The thing is nobody knows what’s going to happen in the next few weeks, months or even years. Nobody knows how much and how long COVID-19 will impact the economy. Nobody knows when we’ll get back to our regular lives. Will we ever go back to the way things were? Or will we now change the way we do things? Your guess is as good as mine. And this is the reason the stock market is reacting the way it is now.
Before the virus even hit Malaysia (and the globe), there were already indications that Malaysia’s economy will slow down this year. For instance, Bank Negara Malaysia (BNM) cut the OPR in February to boost growth. The virus has caused more stress in the Malaysian economy and BNM further cut SPR rates to shore up liquidity. Personally, I think there’s a high chance we’ll see a recession in Malaysia.
And here’s where I start asking myself: What should I do now?
There’s no point trying to make a quick call in this uncertainty because every day the market makes big moves, either up or down. So, I’m holding for now. But I’ll spend the coming days and weeks looking at these companies’ balance sheets and financial ratios to assess their resilience. From there, I’ll have some indication on whether it makes sense to add more, hold or cut these stocks from the portfolio.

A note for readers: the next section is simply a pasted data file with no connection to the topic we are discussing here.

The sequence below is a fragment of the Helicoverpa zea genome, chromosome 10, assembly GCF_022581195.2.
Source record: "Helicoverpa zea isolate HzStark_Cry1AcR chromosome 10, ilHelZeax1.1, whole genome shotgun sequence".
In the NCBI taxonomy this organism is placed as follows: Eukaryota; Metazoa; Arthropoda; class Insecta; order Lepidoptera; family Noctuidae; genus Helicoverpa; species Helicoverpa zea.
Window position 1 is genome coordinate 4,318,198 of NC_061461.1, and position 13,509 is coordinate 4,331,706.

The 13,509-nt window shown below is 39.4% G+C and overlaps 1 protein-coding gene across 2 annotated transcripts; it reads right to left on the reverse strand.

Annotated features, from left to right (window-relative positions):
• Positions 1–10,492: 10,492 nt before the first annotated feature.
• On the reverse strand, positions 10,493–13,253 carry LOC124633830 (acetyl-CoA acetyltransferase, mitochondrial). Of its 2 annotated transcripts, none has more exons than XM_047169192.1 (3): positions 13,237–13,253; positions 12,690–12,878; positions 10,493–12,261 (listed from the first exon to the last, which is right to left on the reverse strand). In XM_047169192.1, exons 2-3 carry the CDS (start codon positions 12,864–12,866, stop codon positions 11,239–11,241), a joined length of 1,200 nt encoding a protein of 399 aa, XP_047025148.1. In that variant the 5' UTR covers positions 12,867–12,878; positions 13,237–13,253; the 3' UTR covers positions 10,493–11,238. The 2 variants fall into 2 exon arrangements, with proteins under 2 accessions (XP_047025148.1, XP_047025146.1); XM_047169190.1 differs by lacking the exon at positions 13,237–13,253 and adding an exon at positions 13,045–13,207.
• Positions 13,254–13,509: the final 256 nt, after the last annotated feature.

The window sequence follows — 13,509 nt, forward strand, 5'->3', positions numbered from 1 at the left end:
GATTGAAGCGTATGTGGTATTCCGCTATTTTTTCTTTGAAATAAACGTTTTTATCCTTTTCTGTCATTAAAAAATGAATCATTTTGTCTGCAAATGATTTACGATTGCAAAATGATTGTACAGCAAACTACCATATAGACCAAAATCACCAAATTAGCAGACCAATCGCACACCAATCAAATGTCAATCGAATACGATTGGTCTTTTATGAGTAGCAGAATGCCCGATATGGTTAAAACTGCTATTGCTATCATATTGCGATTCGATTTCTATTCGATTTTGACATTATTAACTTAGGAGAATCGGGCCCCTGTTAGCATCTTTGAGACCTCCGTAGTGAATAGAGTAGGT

That’s all I got for now, fam. In the meantime, stay home, stay safe and take care of yourselves. I’ll see you on the other side.
Getting cabin fever during a lockdown? Let’s socialise distantly via Facebook, Twitter and Instagram.
I think this brave of you to show your investments. Not everyone has the balls to disclose it online.
It’s really tough recently. Malaysia is being hit triple whammy:
1. Historical low oil prices
2. New gov scandal
3. Global Coronavirus outbreak
I already have heard news that some friends are starting to lose their jobs or cut their salaries.
Everyone is suffering. But on the other side of the coin, if you have cash, now is a great time to buy. AirAsia stocks are dirt cheap to name a few.
Apart from the stocks at discount, I hope the movement control and virus won’t stick around too long as it’s detrimental to our economy 🙁
Thanks for the encouragement. Yeah it’s a really tough time out there right now. I really really the gov start thinking & acting towards the greater good. Good governance is what I think can help us get through this.
Well written and informative Nicole. Nobody’s knows the duration of this event. I’m thinking summer will bring the end and a reversal in the markets.
Usually good things come as a result of events like this. Businesses that are not well financed may not survive. Strong balance sheets seem to always prevail. The good news is that the fundamentals were in pretty good shape overall before this event.
We should bounce back fast.
Tough times right now. I agree with you, good things can happen from events like this. Let’s just hope it passes soon.